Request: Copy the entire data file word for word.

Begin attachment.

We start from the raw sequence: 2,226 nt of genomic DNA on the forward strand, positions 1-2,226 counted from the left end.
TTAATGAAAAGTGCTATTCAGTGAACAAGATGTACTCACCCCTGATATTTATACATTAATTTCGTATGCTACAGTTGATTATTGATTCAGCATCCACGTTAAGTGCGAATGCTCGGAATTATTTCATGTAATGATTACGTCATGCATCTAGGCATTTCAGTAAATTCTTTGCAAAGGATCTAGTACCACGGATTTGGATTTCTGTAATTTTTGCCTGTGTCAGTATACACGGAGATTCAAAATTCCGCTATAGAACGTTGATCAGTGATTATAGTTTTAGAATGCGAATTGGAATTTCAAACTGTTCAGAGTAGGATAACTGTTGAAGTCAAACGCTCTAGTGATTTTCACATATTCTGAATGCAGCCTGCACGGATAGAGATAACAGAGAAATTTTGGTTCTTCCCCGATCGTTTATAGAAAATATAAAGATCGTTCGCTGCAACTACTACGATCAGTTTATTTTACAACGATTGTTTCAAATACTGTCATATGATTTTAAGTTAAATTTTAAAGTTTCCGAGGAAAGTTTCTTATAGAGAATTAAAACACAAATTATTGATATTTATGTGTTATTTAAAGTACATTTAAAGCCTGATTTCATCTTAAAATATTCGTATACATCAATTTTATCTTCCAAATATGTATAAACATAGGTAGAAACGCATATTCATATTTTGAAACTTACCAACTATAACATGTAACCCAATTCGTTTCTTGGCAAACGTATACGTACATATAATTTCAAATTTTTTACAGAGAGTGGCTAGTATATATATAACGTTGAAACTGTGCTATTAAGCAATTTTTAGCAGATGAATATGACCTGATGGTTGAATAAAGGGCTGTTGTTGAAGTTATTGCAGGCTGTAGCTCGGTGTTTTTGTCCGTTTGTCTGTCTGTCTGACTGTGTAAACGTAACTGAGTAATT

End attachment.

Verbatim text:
We start from the raw sequence: 2,226 nt of genomic DNA on the forward strand, positions 1-2,226 counted from the left end.
TTAATGAAAAGTGCTATTCAGTGAACAAGATGTACTCACCCCTGATATTTATACATTAATTTCGTATGCTACAGTTGATTATTGATTCAGCATCCACGTTAAGTGCGAATGCTCGGAATTATTTCATGTAATGATTACGTCATGCATCTAGGCATTTCAGTAAATTCTTTGCAAAGGATCTAGTACCACGGATTTGGATTTCTGTAATTTTTGCCTGTGTCAGTATACACGGAGATTCAAAATTCCGCTATAGAACGTTGATCAGTGATTATAGTTTTAGAATGCGAATTGGAATTTCAAACTGTTCAGAGTAGGATAACTGTTGAAGTCAAACGCTCTAGTGATTTTCACATATTCTGAATGCAGCCTGCACGGATAGAGATAACAGAGAAATTTTGGTTCTTCCCCGATCGTTTATAGAAAATATAAAGATCGTTCGCTGCAACTACTACGATCAGTTTATTTTACAACGATTGTTTCAAATACTGTCATATGATTTTAAGTTAAATTTTAAAGTTTCCGAGGAAAGTTTCTTATAGAGAATTAAAACACAAATTATTGATATTTATGTGTTATTTAAAGTACATTTAAAGCCTGATTTCATCTTAAAATATTCGTATACATCAATTTTATCTTCCAAATATGTATAAACATAGGTAGAAACGCATATTCATATTTTGAAACTTACCAACTATAACATGTAACCCAATTCGTTTCTTGGCAAACGTATACGTACATATAATTTCAAATTTTTTACAGAGAGTGGCTAGTATATATATAACGTTGAAACTGTGCTATTAAGCAATTTTTAGCAGATGAATATGACCTGATGGTTGAATAAAGGGCTGTTGTTGAAGTTATTGCAGGCTGTAGCTCGGTGTTTTTGTCCGTTTGTCTGTCTGTCTGACTGTGTAAACGTAACTGAGTAATT